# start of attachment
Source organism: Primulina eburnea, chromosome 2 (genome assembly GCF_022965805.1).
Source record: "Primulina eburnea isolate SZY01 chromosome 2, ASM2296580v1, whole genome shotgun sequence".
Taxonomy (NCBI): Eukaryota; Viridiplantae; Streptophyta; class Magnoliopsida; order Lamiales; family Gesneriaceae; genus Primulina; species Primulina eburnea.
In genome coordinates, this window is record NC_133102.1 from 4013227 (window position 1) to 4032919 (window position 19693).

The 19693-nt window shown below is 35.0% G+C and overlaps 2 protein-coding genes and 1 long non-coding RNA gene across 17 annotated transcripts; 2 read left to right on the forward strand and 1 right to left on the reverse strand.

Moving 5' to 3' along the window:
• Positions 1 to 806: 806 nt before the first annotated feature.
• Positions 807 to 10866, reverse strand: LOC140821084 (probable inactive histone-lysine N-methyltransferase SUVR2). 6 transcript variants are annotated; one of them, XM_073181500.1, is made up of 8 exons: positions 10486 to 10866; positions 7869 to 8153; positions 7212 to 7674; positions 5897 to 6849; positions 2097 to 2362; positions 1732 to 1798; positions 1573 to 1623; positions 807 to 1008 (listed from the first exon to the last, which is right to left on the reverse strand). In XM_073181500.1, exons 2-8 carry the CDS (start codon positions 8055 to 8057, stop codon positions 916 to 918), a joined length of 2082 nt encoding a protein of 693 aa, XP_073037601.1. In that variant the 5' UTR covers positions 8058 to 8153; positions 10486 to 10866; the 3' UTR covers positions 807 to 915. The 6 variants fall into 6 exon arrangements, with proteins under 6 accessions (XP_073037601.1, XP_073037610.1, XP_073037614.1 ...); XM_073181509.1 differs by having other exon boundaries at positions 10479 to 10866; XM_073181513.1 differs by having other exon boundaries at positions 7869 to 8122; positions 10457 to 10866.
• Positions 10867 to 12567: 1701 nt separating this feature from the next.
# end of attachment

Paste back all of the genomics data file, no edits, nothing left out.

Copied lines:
Source organism: Primulina eburnea, chromosome 2 (genome assembly GCF_022965805.1).
Source record: "Primulina eburnea isolate SZY01 chromosome 2, ASM2296580v1, whole genome shotgun sequence".
Taxonomy (NCBI): Eukaryota; Viridiplantae; Streptophyta; class Magnoliopsida; order Lamiales; family Gesneriaceae; genus Primulina; species Primulina eburnea.
In genome coordinates, this window is record NC_133102.1 from 4013227 (window position 1) to 4032919 (window position 19693).

The 19693-nt window shown below is 35.0% G+C and overlaps 2 protein-coding genes and 1 long non-coding RNA gene across 17 annotated transcripts; 2 read left to right on the forward strand and 1 right to left on the reverse strand.

Moving 5' to 3' along the window:
• Positions 1 to 806: 806 nt before the first annotated feature.
• Positions 807 to 10866, reverse strand: LOC140821084 (probable inactive histone-lysine N-methyltransferase SUVR2). 6 transcript variants are annotated; one of them, XM_073181500.1, is made up of 8 exons: positions 10486 to 10866; positions 7869 to 8153; positions 7212 to 7674; positions 5897 to 6849; positions 2097 to 2362; positions 1732 to 1798; positions 1573 to 1623; positions 807 to 1008 (listed from the first exon to the last, which is right to left on the reverse strand). In XM_073181500.1, exons 2-8 carry the CDS (start codon positions 8055 to 8057, stop codon positions 916 to 918), a joined length of 2082 nt encoding a protein of 693 aa, XP_073037601.1. In that variant the 5' UTR covers positions 8058 to 8153; positions 10486 to 10866; the 3' UTR covers positions 807 to 915. The 6 variants fall into 6 exon arrangements, with proteins under 6 accessions (XP_073037601.1, XP_073037610.1, XP_073037614.1 ...); XM_073181509.1 differs by having other exon boundaries at positions 10479 to 10866; XM_073181513.1 differs by having other exon boundaries at positions 7869 to 8122; positions 10457 to 10866.
• Positions 10867 to 12567: 1701 nt separating this feature from the next.